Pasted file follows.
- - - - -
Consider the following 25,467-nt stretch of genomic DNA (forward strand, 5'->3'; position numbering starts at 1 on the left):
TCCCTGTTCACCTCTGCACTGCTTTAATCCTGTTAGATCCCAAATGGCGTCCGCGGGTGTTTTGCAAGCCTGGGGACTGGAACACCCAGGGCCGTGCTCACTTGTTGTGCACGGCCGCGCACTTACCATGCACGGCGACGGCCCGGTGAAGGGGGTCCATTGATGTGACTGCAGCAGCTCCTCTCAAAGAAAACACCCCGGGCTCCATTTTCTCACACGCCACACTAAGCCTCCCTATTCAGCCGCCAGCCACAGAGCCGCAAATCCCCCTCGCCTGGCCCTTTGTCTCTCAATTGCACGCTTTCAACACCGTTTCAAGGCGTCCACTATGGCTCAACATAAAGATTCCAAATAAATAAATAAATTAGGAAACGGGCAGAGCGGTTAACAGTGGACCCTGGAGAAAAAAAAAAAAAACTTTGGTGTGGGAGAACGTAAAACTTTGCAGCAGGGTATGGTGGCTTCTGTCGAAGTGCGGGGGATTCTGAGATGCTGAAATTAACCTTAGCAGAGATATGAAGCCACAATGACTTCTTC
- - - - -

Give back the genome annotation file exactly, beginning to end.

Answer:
Consider the following 25,467-nt stretch of genomic DNA (forward strand, 5'->3'; position numbering starts at 1 on the left):
TCCCTGTTCACCTCTGCACTGCTTTAATCCTGTTAGATCCCAAATGGCGTCCGCGGGTGTTTTGCAAGCCTGGGGACTGGAACACCCAGGGCCGTGCTCACTTGTTGTGCACGGCCGCGCACTTACCATGCACGGCGACGGCCCGGTGAAGGGGGTCCATTGATGTGACTGCAGCAGCTCCTCTCAAAGAAAACACCCCGGGCTCCATTTTCTCACACGCCACACTAAGCCTCCCTATTCAGCCGCCAGCCACAGAGCCGCAAATCCCCCTCGCCTGGCCCTTTGTCTCTCAATTGCACGCTTTCAACACCGTTTCAAGGCGTCCACTATGGCTCAACATAAAGATTCCAAATAAATAAATAAATTAGGAAACGGGCAGAGCGGTTAACAGTGGACCCTGGAGAAAAAAAAAAAAAACTTTGGTGTGGGAGAACGTAAAACTTTGCAGCAGGGTATGGTGGCTTCTGTCGAAGTGCGGGGGATTCTGAGATGCTGAAATTAACCTTAGCAGAGATATGAAGCCACAATGACTTCTTC